Legend has it that Detroit-style pizza — with its distinctive rectangular shape — was born at Buddy’s Pizza in the Motor City in the mid-1940s. Its cachet derives not only from its use of a steel pan that was supposed originally sourced from an auto-parts dealer, but also from its four crunchy corners caramelized with cheddar or Wisconsin brick cheese. In a year when pizza has reasserted itself as consumers’ comfort food of choice, its rising popularity allows operators to differentiate themselves in a crowded category.
Chain and Independent. Pizza Hut kicked off 2021 with a limited-time offer of four Detroit-style pies: the result of a year of testing more than 500 iterations. The Detroit Double Pepperoni option boasted 80 pepperoni slices and a special vine-ripened tomato sauce unique to the product line.
Unlike Pizza Hut’s promotion, Little Caesar’s four-cornered Deep!Deep! Dish Pizza is a menu standard with nods to the chain’s roots in Detroit. The operation steps up its game with an occasional eight-corner limited time offering consisting of two Deep!Deeps! side-by-side to address customer demand for the desirable crispy corners.
Photo: Emmy Squared
Independent pizzamakers and emerging chains distinguish themselves with unique ingredients used in their Detroit-style pies. Eight-unit Emmy Squared Pizza — which is expanding from its base in Brooklyn, NY — touts their use of organic flour and unexpected touches like house-made vodka sauce and Alabama white sauce. Chicago’s B Square, meanwhile, uses homemade fennel sausage and truffle oil as toppers, while Via 313’s five locations in Austin boast homemade ricotta and natural-casing pepperoni. Meat-averse patrons here can substitute dairy-free cheese on any of the pies.
Coast to Coast Pizzerias touting their Detroit cred are cropping up all over, notably in regional pizza strongholds like New York and Chicago. Lions & Tigers & Squares in New York City nods to its eponymous sports teams with hearty offerings like mustard pizza with a caramelized cheddar crust, corned beef, sauerkraut and spicy brown mustard. In Chicago, which lays claim to its own pizza sovereignty, chef Bill Kim’s Pizza and Parm Shop pays homage to the well-regarded chef-owner’s heritage with Korean BBQ Ground Beef and Kimchi Pizza. Though located in Salt Lake City, Bricks City Detroit Style Pizza provides a real Windy-City mashup. The Italian Beef Dip Pizza puts the favorite Chicago sandwich filler on a pizza crust served with the requisite giardiniera relish and a side of Italian-accented jus for dipping.
Menu descriptions at Atlanta’s MTH Pizza romance the dough, the baking process and the 16 ounces of melty cheese, and in a savvy marketing move, the operation drives demand through planned scarcity: Only 15 Detroit-style pies are made per day and sold on a first come, first-serve basis via the ordering portal, which opens at midnight for the following day.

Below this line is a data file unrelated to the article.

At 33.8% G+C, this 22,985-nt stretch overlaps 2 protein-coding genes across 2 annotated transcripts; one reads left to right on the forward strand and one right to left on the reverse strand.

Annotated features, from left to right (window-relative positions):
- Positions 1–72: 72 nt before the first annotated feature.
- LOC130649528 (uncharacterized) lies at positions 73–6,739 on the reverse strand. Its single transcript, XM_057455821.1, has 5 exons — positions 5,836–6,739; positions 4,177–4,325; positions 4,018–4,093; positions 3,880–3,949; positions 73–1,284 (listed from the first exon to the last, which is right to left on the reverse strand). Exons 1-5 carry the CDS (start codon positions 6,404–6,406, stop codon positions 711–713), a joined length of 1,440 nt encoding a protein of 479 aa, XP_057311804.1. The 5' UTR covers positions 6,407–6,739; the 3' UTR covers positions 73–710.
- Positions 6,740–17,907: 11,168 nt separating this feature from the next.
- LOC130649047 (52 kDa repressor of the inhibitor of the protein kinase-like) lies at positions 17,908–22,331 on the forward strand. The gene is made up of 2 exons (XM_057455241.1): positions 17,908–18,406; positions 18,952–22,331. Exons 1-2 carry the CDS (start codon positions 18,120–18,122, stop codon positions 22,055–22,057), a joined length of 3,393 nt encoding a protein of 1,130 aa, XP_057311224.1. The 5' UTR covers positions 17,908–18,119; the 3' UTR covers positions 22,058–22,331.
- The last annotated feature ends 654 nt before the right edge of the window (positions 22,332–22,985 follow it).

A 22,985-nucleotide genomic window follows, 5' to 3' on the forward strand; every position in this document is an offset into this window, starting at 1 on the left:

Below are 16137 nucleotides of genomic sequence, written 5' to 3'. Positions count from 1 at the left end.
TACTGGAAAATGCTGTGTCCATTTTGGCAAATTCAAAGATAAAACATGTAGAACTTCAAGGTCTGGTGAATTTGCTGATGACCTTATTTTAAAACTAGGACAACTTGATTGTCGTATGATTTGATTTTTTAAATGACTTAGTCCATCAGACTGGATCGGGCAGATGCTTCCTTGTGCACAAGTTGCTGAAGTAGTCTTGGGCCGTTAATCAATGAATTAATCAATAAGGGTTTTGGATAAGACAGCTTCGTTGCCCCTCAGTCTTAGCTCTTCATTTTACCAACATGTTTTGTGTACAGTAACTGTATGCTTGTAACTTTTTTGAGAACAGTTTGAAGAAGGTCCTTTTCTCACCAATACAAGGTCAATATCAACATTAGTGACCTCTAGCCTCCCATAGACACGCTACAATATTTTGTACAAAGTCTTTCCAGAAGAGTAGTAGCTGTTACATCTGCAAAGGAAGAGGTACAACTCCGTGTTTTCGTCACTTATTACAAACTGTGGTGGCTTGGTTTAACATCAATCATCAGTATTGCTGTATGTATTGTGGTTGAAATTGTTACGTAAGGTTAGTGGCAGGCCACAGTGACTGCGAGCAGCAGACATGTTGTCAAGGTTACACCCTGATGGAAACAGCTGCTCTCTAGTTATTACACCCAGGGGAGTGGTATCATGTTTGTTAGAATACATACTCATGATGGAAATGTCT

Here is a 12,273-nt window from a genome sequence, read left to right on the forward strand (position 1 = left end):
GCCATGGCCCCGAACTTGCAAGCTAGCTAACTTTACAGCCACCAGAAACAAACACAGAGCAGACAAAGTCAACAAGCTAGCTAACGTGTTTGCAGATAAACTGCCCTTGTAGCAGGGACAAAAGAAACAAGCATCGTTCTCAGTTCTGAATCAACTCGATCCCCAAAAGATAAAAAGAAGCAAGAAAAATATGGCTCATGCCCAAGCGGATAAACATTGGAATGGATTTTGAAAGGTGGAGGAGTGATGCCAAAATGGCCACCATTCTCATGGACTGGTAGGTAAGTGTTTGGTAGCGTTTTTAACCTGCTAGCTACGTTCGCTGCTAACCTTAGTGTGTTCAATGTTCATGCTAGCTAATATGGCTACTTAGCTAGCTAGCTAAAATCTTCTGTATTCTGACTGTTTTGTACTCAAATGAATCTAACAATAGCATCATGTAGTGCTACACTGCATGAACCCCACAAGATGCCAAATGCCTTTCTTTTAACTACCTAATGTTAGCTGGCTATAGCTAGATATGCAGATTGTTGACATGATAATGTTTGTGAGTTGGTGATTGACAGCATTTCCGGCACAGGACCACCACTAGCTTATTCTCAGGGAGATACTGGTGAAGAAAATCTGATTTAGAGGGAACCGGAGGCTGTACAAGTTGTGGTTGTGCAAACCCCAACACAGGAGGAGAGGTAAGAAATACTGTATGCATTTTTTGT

Recently opened in Washington D.C., Tonari creates Detroit-style pizzas with a Japanese accent. Examples include Mentaiko and Corn Pizza that marries mentaiko, or pollock roe, cream with Kewpie corn puree and scallions under a blanket of brick cheese. The crust is made from imported Hokkaido wheat flour, and the pans receive a coating of rice oil that boosts the crunch factor.
On the opposite coast, Square Pie Guys in San Francisco lives up to its name with an inventive menu that goes way outside the pizza box. The Spring Chicken is made with spring onion and pea puree, artichoke, roasted chicken and charred snap peas, while the JLin is topped with lemon-garlic ricotta cream and green goddess Caesar dressing.
Plays Well with Others. Some restaurants bake up more than one style of pizza. That’s true for MTH, where the eight 16” round, house special pies coexist with the pair of 8 by 10” Detroiters. Via 313 also offers bar-style, thin-crust pies redolent of taverns and beer joints everywhere in addition to the Detroit options.
But the prize for mix-and-match variety goes to lauded pizzamaker Tony Gemignani in San Francisco. Tony’s Pizza Napoletana gives diners a dizzying array of options, each of which is grouped by baking method, time, and toppings. There are classic Italian, American and Neapolitan options cheek by jowl with Roman, Sicilian, Grandma and St. Louis versions. The five Detroit-style pizzas are cooked in gas ovens at 550 degrees, require an extra 25 minutes to bake and come topped with both brick and cheddar cheeses. The prized corners? They are garlic-butter toasted to enhance their satisfying munch-ability.
Nancy Kruse, President of the Kruse Company, is a menu trends analyst based in Atlanta. As one of Linked In’s Top 100 Influencers in the US, she blogs regularly on food-related subjects on the Linked In website.